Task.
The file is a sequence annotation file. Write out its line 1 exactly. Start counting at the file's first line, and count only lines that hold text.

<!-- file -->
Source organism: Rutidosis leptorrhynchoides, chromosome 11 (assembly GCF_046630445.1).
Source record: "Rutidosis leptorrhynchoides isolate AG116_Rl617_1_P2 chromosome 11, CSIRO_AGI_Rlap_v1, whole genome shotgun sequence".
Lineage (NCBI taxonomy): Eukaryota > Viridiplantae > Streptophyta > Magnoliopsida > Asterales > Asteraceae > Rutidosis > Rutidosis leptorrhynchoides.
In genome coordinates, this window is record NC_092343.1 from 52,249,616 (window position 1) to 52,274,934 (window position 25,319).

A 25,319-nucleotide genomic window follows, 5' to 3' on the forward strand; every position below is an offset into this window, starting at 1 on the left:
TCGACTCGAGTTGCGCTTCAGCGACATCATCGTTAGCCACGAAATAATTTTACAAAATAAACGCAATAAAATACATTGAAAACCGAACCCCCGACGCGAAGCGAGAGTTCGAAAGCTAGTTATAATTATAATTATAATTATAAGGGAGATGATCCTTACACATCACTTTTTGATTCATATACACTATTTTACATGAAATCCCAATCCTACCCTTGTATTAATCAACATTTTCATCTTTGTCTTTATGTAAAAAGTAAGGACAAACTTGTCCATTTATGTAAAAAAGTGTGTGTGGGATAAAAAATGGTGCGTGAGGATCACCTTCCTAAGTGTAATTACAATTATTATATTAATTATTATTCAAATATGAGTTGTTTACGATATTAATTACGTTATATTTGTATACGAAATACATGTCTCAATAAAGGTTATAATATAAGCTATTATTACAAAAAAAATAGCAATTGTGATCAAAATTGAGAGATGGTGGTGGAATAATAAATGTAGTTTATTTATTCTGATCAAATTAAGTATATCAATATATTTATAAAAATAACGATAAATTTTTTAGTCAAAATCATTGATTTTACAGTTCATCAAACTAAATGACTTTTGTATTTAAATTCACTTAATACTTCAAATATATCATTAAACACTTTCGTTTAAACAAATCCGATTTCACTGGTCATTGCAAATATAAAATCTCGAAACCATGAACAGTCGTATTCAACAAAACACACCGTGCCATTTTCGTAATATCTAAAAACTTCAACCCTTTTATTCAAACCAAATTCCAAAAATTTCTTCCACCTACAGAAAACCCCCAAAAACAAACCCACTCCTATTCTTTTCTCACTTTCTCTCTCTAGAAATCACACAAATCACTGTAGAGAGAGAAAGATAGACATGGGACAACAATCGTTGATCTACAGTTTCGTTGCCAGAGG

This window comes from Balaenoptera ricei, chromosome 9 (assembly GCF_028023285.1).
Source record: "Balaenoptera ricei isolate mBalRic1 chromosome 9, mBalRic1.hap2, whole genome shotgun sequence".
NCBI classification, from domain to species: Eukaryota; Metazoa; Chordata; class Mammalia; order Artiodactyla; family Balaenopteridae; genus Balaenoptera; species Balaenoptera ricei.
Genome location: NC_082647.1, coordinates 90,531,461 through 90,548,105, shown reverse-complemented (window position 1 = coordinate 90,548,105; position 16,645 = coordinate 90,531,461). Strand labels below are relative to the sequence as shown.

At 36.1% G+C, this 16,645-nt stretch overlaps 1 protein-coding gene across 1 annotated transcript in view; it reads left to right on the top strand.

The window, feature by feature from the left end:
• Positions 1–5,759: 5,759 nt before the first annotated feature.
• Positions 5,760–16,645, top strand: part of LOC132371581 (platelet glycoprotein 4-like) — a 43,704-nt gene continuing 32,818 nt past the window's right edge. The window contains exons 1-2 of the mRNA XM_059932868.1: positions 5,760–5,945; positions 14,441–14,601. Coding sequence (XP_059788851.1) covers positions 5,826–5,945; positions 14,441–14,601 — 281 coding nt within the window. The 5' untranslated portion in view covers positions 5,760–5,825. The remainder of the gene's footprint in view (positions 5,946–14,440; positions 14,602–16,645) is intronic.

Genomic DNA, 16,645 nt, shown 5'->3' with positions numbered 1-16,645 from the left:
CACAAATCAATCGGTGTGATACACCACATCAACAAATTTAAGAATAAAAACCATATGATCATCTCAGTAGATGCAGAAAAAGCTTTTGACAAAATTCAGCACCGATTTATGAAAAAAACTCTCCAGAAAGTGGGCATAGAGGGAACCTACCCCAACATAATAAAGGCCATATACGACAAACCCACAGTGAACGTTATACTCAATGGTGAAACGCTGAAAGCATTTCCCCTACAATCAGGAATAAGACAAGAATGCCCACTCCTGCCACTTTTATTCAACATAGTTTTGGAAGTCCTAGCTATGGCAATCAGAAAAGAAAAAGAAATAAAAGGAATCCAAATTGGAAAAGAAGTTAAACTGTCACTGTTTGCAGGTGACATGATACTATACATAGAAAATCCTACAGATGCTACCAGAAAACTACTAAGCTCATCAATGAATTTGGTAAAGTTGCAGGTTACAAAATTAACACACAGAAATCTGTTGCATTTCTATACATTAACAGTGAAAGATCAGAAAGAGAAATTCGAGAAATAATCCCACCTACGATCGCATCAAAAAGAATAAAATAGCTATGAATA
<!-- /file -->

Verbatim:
Source organism: Rutidosis leptorrhynchoides, chromosome 11 (assembly GCF_046630445.1).